In my last article, I identified a new young generation, the SAFFYs: Serious, Active, Forward-Facing Youth. They're very different to the "typical teen" parodied by Kevin the Teenager. Less frivolous, hedonistic, lazy and 'devil may care'. More anxious and responsible about the future, and more respectful of the past.
I don't usually take selfies in departure lounges - but it's different when travelling with a seventeen year old boy. It's sweet - he teaches me some stuff and I teach him other stuff. I was really surprised as we settled into our seats on board the aircraft, when he turned to me and said: "What shall we play?"
What I want to question is though, why the government has just started wanting to help mental health in schools? They have had years to do so, even by providing teachers better training with Mental Health awareness and understanding or making Mental Health a compulsory unit in Science or ECM, yet they have failed to do anything until recently...
Anyone look back at your tween and teen years and reminisce about how incredibly awkward and uncomfortable you felt in your own skin? Anyone, in conjunction, also realize that those quirks you felt so odd about back then have actually made you the unique person you are today? Anyone think how sad it was that you wasted all that time and energy worrying about what others thought about you? Well...I sure as hell do.
My writing straddles too many genres to be categorised. So I turned Indie. However, when my self-published, first novel made it to the Amazon bestseller list, I realised I had a niche: a group of readers around the world who liked what I wrote. They wanted to know what it meant to come of age in a complex environment like India.
When you live with three teenagers, you are always the first in bed. You are programmed to sit up trance-like at 2am, jump out of bed and do a check of bodies in beds - and, if bodies are missing, conduct the same check hourly thereafter. This was a shock - a return to broken nights from the exhausting days of Baby-has-a-cold.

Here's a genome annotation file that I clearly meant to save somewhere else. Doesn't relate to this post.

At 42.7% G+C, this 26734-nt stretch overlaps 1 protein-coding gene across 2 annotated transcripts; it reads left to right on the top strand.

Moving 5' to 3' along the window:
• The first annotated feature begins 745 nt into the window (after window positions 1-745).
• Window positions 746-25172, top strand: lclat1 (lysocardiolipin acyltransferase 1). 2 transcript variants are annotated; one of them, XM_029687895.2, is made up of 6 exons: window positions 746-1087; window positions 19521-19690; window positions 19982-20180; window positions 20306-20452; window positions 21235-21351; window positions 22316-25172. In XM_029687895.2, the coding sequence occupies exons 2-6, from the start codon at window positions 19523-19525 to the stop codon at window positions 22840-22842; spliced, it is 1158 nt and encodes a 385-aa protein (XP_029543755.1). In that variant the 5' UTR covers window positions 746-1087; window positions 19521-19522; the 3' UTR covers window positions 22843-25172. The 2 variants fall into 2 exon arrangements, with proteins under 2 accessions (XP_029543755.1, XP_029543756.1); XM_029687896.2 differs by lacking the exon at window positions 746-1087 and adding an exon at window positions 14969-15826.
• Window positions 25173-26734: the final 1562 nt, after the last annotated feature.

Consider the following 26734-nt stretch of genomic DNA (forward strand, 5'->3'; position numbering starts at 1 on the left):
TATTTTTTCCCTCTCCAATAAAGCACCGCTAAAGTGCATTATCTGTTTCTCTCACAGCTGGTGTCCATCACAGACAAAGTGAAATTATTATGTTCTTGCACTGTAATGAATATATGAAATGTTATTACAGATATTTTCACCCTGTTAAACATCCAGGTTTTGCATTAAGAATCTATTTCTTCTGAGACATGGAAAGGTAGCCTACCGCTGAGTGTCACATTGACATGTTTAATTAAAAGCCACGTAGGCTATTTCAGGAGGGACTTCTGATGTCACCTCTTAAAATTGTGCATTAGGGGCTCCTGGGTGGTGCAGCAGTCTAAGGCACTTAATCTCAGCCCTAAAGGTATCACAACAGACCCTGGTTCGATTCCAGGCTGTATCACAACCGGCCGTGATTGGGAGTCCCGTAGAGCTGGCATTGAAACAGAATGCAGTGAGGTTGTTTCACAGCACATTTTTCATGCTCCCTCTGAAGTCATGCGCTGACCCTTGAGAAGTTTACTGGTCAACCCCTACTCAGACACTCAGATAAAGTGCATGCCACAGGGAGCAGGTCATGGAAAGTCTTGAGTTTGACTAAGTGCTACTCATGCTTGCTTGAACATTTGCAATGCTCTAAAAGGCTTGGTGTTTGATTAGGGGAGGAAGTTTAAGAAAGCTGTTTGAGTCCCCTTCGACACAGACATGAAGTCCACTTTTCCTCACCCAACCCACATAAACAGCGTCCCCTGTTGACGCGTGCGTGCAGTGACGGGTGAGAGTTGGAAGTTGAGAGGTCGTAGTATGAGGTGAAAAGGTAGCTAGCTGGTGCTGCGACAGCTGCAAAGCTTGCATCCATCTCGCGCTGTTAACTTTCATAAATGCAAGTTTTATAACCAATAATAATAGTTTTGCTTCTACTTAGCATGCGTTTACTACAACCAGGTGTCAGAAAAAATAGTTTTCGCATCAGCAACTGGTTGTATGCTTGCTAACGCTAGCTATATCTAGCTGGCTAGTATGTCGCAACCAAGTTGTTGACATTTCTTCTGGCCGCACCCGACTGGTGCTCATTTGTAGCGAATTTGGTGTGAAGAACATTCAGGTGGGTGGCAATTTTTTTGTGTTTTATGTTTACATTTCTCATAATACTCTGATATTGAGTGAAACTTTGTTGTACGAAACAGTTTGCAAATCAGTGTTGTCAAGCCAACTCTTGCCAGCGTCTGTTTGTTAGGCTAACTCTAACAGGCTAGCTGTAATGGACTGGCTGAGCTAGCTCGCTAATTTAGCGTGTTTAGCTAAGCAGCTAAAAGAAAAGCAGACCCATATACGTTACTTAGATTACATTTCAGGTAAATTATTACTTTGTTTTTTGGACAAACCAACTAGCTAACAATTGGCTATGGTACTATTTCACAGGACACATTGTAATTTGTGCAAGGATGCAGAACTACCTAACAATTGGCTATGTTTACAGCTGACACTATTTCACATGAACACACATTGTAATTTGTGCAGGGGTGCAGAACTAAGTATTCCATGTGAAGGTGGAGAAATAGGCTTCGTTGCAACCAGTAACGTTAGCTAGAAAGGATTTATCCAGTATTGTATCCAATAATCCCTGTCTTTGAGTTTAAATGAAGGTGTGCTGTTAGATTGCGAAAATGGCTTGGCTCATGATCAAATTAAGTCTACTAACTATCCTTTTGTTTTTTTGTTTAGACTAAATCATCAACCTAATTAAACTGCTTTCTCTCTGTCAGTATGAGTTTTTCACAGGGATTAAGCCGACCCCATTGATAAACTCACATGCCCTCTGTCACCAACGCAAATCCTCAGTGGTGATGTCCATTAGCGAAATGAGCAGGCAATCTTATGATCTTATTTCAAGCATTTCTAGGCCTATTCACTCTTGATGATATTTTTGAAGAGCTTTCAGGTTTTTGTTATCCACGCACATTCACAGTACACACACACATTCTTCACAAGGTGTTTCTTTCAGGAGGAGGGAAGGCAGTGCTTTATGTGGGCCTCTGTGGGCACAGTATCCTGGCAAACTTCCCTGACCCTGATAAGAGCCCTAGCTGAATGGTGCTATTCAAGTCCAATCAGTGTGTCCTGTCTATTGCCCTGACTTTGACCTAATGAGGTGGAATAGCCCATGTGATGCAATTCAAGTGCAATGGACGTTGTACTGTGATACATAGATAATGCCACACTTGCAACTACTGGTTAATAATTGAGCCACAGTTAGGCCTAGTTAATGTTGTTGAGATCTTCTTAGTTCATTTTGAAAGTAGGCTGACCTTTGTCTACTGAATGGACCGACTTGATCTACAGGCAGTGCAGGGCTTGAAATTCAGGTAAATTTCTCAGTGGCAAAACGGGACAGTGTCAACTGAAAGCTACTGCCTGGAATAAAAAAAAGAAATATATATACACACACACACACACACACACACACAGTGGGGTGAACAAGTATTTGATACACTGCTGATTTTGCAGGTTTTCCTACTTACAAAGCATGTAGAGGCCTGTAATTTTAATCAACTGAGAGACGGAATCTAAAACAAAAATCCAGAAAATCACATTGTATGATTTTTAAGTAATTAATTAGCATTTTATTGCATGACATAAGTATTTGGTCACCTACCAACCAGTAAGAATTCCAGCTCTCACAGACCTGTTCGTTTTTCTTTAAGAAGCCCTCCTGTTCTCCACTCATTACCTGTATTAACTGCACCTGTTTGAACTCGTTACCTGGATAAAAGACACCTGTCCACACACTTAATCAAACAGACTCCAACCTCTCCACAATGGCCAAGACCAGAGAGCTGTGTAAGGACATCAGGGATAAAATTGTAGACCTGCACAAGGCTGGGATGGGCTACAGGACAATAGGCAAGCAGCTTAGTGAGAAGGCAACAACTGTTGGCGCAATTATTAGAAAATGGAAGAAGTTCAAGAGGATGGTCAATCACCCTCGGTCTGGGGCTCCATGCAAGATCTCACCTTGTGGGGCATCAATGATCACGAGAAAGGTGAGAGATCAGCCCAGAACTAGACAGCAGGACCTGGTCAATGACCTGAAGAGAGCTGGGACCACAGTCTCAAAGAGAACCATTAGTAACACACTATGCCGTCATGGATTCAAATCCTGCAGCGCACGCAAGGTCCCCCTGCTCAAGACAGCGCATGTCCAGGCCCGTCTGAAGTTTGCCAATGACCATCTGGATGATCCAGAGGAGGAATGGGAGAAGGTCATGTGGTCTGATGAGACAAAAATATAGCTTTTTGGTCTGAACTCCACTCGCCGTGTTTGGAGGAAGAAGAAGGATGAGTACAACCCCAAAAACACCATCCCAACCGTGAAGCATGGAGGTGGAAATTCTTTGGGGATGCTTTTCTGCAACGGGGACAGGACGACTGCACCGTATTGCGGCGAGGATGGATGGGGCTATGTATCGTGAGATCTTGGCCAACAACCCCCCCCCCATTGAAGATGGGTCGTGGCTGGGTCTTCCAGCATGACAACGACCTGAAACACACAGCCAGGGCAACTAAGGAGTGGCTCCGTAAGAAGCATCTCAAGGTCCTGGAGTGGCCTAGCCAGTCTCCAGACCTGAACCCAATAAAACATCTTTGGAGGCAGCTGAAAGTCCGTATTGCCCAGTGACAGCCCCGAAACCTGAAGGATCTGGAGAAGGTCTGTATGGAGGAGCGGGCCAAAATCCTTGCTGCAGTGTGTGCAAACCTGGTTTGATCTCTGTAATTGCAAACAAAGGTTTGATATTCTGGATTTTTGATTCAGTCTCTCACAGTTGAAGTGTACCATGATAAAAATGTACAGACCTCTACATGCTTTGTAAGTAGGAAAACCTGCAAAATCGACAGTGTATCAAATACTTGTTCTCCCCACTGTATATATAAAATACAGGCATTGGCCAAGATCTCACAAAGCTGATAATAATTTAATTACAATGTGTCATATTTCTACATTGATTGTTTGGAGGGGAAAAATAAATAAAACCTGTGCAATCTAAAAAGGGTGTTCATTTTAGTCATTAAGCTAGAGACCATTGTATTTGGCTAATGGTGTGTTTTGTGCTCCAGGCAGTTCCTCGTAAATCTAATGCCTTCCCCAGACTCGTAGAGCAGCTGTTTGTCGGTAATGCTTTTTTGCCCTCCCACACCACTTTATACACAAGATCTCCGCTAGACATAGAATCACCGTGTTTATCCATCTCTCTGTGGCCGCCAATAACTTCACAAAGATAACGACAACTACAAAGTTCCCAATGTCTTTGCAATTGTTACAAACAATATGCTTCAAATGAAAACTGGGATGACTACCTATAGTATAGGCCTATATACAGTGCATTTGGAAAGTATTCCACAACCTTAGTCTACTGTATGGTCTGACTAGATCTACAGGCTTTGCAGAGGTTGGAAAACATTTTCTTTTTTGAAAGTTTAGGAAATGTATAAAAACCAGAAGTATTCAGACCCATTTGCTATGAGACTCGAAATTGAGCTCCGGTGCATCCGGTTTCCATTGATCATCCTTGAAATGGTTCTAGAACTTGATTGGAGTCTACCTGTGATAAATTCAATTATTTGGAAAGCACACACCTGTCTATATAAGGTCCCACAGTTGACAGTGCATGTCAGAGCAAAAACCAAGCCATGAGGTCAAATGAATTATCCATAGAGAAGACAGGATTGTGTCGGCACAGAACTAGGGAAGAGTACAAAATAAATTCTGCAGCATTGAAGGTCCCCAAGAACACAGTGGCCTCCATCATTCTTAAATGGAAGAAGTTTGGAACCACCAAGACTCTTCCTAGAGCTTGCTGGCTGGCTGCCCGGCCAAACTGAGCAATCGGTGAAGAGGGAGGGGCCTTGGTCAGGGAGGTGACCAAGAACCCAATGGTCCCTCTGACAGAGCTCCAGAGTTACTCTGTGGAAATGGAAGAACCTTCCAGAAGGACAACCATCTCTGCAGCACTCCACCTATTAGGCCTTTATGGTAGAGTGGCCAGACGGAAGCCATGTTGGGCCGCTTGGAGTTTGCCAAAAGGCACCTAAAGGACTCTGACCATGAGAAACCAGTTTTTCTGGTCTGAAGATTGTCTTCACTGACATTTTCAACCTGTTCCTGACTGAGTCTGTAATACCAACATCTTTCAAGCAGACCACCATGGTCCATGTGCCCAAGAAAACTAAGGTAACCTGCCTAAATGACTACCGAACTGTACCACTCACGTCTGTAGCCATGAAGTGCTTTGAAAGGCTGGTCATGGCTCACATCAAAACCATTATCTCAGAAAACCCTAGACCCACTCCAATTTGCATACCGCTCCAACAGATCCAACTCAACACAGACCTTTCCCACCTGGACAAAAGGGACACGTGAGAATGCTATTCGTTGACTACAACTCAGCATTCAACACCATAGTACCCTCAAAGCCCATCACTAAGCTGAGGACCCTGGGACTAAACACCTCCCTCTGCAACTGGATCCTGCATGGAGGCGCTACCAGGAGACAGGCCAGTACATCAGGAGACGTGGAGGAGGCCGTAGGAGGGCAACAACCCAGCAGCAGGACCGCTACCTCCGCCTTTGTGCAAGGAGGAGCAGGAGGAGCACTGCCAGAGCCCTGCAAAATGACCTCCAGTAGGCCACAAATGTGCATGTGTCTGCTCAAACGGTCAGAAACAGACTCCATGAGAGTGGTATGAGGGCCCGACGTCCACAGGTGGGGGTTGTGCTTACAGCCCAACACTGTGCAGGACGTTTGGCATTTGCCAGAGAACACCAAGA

Schools, you either love them or hate them, a little bit like Marmite I guess. Some say school years are the best years of your life, some even say school reminds them of their youth. But what do you think of when you reminisce about your youth? Do you see school as a good thing or do you feel let down by your school?
We hear the stories of many fellow comrades who have fallen foul to that 'vampiric' institution of unpaid internships which appears to sap the elixir of life from aspirational go-getters. These people have watched The Devil Wears Prada one time too many. There's a whole corner of the internet dedicated to sharing these exaggerated cosmopolitan horror stories.
Former children's minister Tim Loughton said last week that improving educational outcomes is the key to tackling youth unemployment. He's absolutely right, and it is early intervention programmes like ours that can help to ensure the most disadvantaged young children and teenagers are able to achieve their full academic, and personal, potential.
Last week my 15-year-old daughter told me she hated me. Absolutely screamingly, door-slammingly, never-come-in-my-room-again hated. 'You don't understand,' she said. 'This is my life and you're ruining it!' I hadn't stopped her from going to a party or from going within 10 feet of boys (tempting though that is). All I'd done was banned her from having her mobile phone in her room.